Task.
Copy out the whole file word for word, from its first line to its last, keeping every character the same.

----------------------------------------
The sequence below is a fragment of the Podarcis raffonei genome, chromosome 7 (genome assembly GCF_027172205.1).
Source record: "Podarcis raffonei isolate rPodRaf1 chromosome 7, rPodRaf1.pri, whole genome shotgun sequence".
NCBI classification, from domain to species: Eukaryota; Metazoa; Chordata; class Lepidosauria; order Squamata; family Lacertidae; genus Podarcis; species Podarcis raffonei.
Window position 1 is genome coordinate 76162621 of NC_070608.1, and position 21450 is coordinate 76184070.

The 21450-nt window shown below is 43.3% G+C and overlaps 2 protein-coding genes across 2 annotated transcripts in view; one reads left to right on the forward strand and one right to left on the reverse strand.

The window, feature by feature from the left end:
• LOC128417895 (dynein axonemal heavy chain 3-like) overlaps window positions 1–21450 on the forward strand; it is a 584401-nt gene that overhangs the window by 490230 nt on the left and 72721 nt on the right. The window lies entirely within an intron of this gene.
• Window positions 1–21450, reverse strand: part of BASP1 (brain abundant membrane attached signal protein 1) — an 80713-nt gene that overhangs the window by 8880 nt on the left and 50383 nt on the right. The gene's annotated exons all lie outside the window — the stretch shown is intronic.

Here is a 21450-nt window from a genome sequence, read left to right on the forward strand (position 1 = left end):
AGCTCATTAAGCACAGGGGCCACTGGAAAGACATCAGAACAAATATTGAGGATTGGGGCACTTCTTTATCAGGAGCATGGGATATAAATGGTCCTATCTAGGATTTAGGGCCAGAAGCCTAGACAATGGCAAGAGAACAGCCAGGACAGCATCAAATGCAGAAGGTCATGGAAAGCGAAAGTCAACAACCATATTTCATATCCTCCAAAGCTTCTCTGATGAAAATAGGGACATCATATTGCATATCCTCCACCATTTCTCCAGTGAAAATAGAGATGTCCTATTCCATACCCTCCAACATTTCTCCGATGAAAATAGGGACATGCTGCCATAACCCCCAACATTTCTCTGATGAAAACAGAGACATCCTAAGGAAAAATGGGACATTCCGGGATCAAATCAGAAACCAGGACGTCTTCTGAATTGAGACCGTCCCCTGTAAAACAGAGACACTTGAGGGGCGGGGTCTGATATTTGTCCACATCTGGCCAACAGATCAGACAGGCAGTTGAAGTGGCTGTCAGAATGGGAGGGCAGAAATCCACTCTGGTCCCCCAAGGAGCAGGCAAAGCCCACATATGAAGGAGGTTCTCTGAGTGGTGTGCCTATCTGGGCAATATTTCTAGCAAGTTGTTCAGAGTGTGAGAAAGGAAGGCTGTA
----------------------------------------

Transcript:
The sequence below is a fragment of the Podarcis raffonei genome, chromosome 7 (genome assembly GCF_027172205.1).
Source record: "Podarcis raffonei isolate rPodRaf1 chromosome 7, rPodRaf1.pri, whole genome shotgun sequence".
NCBI classification, from domain to species: Eukaryota; Metazoa; Chordata; class Lepidosauria; order Squamata; family Lacertidae; genus Podarcis; species Podarcis raffonei.
Window position 1 is genome coordinate 76162621 of NC_070608.1, and position 21450 is coordinate 76184070.

The 21450-nt window shown below is 43.3% G+C and overlaps 2 protein-coding genes across 2 annotated transcripts in view; one reads left to right on the forward strand and one right to left on the reverse strand.

The window, feature by feature from the left end:
• LOC128417895 (dynein axonemal heavy chain 3-like) overlaps window positions 1–21450 on the forward strand; it is a 584401-nt gene that overhangs the window by 490230 nt on the left and 72721 nt on the right. The window lies entirely within an intron of this gene.
• Window positions 1–21450, reverse strand: part of BASP1 (brain abundant membrane attached signal protein 1) — an 80713-nt gene that overhangs the window by 8880 nt on the left and 50383 nt on the right. The gene's annotated exons all lie outside the window — the stretch shown is intronic.

Here is a 21450-nt window from a genome sequence, read left to right on the forward strand (position 1 = left end):
AGCTCATTAAGCACAGGGGCCACTGGAAAGACATCAGAACAAATATTGAGGATTGGGGCACTTCTTTATCAGGAGCATGGGATATAAATGGTCCTATCTAGGATTTAGGGCCAGAAGCCTAGACAATGGCAAGAGAACAGCCAGGACAGCATCAAATGCAGAAGGTCATGGAAAGCGAAAGTCAACAACCATATTTCATATCCTCCAAAGCTTCTCTGATGAAAATAGGGACATCATATTGCATATCCTCCACCATTTCTCCAGTGAAAATAGAGATGTCCTATTCCATACCCTCCAACATTTCTCCGATGAAAATAGGGACATGCTGCCATAACCCCCAACATTTCTCTGATGAAAACAGAGACATCCTAAGGAAAAATGGGACATTCCGGGATCAAATCAGAAACCAGGACGTCTTCTGAATTGAGACCGTCCCCTGTAAAACAGAGACACTTGAGGGGCGGGGTCTGATATTTGTCCACATCTGGCCAACAGATCAGACAGGCAGTTGAAGTGGCTGTCAGAATGGGAGGGCAGAAATCCACTCTGGTCCCCCAAGGAGCAGGCAAAGCCCACATATGAAGGAGGTTCTCTGAGTGGTGTGCCTATCTGGGCAATATTTCTAGCAAGTTGTTCAGAGTGTGAGAAAGGAAGGCTGTA